Let’s be clear. We are not CPA’s, lawyers or politicians. We are Urban Farmers here to help the island obtain food sovereignty and give Puerto Ricans an advantage. In our research on Puerto Rico, we have learned of a great many “incentives” that helped to make our contribution and relocation more feasible. We are not hoping to educate people on all the tax advantages and if you are interested in why we pay ZERO US Federal Income tax, you can read about how that works through ACT 22. What I will say is that when we did the math comparing taxes in Puerto Rico vs. California, the results were astounding…and extremely motivating.
Rico has its share of challenges.
September 19, 2017, Hurricane Maria obliterated the island. It was the worst
hurricane in almost a century. Though the facts around the impact are not always
consistent, the devastation was clear and in many parts of the island, recovery
is still ongoing.
the island was in trouble long before Maria; the utilities, infrastructure,
government and economy were already circling the train. The two facts that
really grabbed our attention most were these:
Thousands of people have left the island in search of jobs. According to the Bureau of Labor and Statistics, the unemployment rate hovers around 8.5% and is projected to trend around 11.20% in 2020.
Over 90% of the food on the island is imported and the quality is subpar and lack nutrition due to the food miles.
These were the biggest factors driving our decision to move here – create jobs and grow healthy, fresh, all natural produce in a #HurricaneProtected #Aquaponics #VerticalFarm built in a vacant warehouse. Pretty simple concept; super ambitious (and capital intensive) project.
Puerto Rico is working hard to bring
businesses to the island by offering plethora of incentives. They are looking
for anything that will grow the economy and reduce the unemployment rate:
Along with Act 22 for residency and personal reasons, there are a number of other reasons for people to invest in Puerto Rico:
Can we pull this off? Not without the
help of investors and donations. To date, we have:
The team with all the experience essential for success
The interns from the University of Puerto Rico, Mayagüez ready to put their knowledge to work
Multiple incentives from the Government, PRIDCO and the USDA
A 11,500 square foot building on an acre and a half.
Been awarded a $250K solar grant
We are grateful for all the support we have received and continue to experience. We have pushed through the challenges that island life brings working many 12 hour days to get this project off the ground and growing…literally.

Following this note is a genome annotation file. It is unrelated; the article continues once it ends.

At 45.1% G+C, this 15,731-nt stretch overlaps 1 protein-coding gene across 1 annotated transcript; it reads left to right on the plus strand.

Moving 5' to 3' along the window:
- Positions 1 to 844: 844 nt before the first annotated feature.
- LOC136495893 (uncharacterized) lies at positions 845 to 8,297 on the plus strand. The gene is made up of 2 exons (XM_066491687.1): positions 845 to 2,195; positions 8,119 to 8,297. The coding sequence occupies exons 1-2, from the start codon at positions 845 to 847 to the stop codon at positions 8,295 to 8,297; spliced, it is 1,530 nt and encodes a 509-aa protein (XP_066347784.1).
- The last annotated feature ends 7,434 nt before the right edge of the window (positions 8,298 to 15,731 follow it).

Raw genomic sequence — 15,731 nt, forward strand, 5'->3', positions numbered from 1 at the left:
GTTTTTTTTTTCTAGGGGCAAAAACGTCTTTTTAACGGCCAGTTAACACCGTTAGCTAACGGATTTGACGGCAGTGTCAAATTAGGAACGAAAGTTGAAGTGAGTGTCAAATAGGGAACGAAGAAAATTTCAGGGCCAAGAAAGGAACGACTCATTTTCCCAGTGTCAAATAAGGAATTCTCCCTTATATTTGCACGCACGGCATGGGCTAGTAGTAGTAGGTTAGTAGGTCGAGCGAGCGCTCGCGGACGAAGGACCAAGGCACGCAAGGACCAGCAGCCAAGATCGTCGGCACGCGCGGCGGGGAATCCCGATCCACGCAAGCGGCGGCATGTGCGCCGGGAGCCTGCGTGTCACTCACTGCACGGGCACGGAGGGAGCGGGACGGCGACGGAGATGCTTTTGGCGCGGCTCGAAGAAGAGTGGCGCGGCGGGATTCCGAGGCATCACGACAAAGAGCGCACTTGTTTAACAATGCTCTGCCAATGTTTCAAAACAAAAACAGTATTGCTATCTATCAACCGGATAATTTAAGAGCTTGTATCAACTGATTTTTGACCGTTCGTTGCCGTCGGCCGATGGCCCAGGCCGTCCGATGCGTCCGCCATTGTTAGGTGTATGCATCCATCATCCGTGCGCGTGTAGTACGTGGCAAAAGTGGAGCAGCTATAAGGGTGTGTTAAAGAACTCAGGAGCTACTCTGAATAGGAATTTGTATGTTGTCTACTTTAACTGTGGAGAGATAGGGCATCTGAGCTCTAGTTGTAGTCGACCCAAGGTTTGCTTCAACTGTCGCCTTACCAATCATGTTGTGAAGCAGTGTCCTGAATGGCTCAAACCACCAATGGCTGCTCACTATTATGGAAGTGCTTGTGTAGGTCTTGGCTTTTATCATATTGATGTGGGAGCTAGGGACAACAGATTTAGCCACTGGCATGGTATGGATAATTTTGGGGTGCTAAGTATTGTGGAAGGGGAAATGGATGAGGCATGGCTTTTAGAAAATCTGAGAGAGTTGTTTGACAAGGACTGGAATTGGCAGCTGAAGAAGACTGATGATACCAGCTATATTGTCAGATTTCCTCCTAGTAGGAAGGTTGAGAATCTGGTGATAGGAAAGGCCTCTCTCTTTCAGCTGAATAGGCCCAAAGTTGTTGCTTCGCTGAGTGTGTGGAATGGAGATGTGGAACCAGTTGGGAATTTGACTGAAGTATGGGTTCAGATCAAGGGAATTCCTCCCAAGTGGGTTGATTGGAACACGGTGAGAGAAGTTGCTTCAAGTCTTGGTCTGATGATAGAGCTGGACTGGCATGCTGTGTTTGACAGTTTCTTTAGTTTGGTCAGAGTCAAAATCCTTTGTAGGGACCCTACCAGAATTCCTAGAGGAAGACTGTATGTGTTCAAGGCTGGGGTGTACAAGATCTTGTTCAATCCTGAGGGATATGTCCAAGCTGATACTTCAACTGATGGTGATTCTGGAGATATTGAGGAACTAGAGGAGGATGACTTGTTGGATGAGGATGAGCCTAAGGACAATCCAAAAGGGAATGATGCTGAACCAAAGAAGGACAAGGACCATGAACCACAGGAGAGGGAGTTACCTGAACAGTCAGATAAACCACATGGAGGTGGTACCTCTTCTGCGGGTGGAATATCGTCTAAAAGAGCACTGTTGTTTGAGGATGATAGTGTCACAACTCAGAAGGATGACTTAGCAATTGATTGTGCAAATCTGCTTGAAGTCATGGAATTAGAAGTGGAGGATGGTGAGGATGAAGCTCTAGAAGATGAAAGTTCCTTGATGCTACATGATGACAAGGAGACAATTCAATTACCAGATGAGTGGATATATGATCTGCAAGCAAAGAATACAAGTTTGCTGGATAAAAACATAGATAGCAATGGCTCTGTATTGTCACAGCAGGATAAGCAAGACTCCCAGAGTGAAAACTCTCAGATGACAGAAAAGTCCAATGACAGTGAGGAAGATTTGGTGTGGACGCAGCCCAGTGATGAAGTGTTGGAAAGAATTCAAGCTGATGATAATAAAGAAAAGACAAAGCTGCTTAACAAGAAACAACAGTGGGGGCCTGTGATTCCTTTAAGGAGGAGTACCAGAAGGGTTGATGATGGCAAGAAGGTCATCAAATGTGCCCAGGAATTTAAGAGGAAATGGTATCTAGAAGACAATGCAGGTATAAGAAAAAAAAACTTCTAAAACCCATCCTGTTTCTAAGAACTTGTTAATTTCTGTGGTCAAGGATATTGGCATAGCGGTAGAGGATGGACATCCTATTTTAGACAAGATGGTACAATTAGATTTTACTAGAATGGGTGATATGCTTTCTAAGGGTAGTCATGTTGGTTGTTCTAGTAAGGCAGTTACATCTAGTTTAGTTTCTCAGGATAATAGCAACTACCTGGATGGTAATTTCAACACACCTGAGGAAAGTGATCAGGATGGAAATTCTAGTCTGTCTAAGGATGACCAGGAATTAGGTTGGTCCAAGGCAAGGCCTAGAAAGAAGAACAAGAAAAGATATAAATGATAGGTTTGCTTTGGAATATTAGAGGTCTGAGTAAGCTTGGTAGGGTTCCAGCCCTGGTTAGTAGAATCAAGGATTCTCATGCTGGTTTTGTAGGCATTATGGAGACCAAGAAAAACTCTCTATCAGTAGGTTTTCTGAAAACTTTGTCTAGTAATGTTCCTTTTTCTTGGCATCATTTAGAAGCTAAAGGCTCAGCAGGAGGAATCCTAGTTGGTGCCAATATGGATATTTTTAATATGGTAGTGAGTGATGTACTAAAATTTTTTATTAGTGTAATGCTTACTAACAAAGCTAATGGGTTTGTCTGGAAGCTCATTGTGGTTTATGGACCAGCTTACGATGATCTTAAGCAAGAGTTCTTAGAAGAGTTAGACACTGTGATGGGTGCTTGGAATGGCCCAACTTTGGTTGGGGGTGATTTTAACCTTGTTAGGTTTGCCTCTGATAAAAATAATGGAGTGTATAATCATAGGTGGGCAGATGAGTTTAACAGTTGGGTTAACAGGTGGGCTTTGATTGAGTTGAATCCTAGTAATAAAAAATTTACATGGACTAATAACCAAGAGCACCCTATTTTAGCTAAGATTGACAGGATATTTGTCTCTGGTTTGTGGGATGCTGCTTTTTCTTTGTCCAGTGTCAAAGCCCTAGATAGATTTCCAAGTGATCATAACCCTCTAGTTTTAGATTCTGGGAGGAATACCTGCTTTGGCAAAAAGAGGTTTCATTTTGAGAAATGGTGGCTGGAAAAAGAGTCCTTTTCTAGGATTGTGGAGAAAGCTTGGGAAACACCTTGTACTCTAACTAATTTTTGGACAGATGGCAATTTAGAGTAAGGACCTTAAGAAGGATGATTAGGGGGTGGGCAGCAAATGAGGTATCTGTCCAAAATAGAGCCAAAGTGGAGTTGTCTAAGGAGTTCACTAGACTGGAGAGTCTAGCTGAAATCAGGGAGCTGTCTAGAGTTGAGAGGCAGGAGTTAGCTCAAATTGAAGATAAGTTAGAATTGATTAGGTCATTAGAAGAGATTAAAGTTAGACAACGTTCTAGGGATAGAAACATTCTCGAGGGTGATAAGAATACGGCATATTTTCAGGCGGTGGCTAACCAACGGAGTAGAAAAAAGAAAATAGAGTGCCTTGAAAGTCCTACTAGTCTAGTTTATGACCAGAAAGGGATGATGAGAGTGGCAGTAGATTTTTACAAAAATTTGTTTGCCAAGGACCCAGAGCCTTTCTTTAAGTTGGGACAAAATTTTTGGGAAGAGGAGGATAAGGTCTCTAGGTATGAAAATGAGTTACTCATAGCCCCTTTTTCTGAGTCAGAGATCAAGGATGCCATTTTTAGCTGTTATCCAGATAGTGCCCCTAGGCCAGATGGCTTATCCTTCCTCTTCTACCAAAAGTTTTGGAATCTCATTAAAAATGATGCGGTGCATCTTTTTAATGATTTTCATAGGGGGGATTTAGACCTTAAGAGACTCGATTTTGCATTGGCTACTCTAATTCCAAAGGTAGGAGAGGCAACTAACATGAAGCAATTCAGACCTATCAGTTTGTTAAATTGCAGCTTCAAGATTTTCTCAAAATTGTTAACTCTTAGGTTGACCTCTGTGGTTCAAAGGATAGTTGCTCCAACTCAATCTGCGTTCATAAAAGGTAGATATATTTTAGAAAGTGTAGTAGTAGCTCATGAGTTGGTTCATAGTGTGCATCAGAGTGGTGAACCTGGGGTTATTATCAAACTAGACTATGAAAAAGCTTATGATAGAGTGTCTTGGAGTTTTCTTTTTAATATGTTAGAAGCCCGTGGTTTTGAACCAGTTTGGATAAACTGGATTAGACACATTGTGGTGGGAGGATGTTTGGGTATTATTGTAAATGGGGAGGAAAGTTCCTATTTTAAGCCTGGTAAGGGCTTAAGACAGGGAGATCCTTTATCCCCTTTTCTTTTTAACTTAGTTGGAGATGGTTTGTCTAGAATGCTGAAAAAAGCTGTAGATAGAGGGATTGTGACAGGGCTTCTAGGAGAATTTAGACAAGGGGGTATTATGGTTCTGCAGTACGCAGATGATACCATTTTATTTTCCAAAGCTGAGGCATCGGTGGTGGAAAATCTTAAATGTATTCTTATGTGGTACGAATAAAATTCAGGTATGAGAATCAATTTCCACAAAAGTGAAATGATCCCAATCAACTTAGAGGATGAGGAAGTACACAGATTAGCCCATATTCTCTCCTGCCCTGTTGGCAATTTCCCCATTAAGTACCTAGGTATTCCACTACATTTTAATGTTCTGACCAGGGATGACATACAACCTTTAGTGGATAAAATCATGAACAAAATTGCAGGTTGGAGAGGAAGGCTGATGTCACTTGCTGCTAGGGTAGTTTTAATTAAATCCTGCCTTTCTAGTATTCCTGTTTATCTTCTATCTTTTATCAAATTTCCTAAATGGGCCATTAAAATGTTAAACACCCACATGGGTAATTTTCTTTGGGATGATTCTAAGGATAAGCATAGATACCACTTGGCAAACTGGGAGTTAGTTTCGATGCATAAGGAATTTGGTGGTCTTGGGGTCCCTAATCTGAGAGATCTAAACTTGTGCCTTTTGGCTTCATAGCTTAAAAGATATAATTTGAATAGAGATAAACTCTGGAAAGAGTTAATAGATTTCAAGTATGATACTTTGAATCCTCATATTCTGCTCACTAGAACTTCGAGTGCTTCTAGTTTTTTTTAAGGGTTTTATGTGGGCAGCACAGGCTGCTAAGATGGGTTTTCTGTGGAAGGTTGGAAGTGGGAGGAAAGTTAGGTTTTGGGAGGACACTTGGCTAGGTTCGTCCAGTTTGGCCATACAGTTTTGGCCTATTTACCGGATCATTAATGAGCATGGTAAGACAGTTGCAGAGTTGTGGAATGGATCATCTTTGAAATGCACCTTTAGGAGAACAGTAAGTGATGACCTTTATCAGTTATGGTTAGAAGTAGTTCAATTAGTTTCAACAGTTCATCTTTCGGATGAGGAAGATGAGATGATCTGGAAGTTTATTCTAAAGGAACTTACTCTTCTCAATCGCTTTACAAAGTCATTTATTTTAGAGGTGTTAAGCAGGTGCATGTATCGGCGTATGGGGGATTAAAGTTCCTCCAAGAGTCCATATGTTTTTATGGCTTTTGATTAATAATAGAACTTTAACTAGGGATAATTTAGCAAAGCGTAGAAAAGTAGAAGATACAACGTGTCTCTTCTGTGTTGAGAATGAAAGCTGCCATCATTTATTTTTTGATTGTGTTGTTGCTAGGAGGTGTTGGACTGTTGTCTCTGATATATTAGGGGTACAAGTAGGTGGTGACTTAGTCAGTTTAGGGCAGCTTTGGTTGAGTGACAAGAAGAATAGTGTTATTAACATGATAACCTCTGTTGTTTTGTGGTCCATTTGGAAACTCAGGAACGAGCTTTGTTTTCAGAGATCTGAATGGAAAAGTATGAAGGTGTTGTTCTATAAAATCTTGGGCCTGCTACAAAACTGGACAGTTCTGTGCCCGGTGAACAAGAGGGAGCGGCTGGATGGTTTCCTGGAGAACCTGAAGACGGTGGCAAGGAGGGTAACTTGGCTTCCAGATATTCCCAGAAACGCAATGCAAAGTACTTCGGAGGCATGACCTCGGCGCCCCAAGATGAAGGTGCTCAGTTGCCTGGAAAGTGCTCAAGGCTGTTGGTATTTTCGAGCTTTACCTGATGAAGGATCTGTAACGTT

We have had many victories along the way and the setbacks
have not dampened our enthusiasm or resolve.
Fusion Farms is not just a dream. It is a reality and one we are proud to share. If you want to be a part of our journey, please continue to follow us, share our story with others and visit our Online Public Offering Campaign page to read about the investment opportunity.
Thank you again for your interest in seeing Fusion Farms succeed. We have a long way to go and we have our eye on the goal. On behalf of Puerto Rico, muchas gracias!
For the past 2 days, we have attended a certification
program on Food Safety. The information is vital to the health of a farm as
well as the consumers who benefit from what the farm produces.
Much of the emphasis is on
traditional farming and all of the potential contamination events that can happen in the field
and post harvest in spite of best efforts. The soil, the water to irrigate the
vegetation and even the process to wash the produce can provide a perfect
environment for pathogens to take hold. With the expanse of so many traditional
farms along with the rate at which bacteria, viruses and pests can multiply, it
is an ongoing battle that keeps farmers working around the clock.
The beauty of indoor vertical farming is that you can control the environment in a way that minimizes the risk and produces consistency and predictability in an otherwise random industry. The water can be tested, filtered, naturally enhanced with nutrients, and even cooled to ensure success; something that would be impossible on a 100-acre farm. In hydroponics and aquaponics, the roots are not grown in soil but in water where the nutrients flow evenly reaching every part of the root structure evenly on each and every plant.
Growing in soil is another matter. Vegetation planted
in the soil is only as good as what the roots come in contact with. If there is
nutrient depletion, mold spores or an underground pest, it will be extremely
difficult to identify and prevent damage or crop loss.
Outbreaks of E. coli, Salmonella and other pathogens
have increased as risk factors in traditional farming and the need for food
safety becoming more critical. Unfortunately, some of the efforts to eliminate
the risks have caused more than their fair share of consequences, thanks to
GMO’s and pesticides (which is a post for another time.)
That is precisely why hydroponics and aquaponics are
becoming a focal point for the future of agriculture. Consumers are more
educated and they are paying more attention to the “condition” their food is in
when it hits their dinner plates.
People are starting to care where their food is
coming from and the influence under which it is grown. Consumers are starting
to embrace the concept that local food is better for you – whether
traditionally grown or hydroponically. What is important to realize, however,
is what the food was exposed to (locally or not) from seed to harvest and
Food safety is a big responsibility for all farmers.
But to what end will farmers go to make sure their produce is safe? Best
practices are not always the cheapest; indoor vertical farming is costly up
front but the results and long-term benefits are far more consistent and nutritious
than what can be achieved outdoors, in most cases. Outdoor organic farmers face
far more stringent regulations and practices, not to mention the cost involved.
It is not an easy business.
Investing in hydroponics and aquaponics is a progressive bet that Controlled Environment Agriculture will change the way we grow, distribute and eat meals that come from sustainable, healthy, chemical-free, non-GMO produce with a low carbon footprint.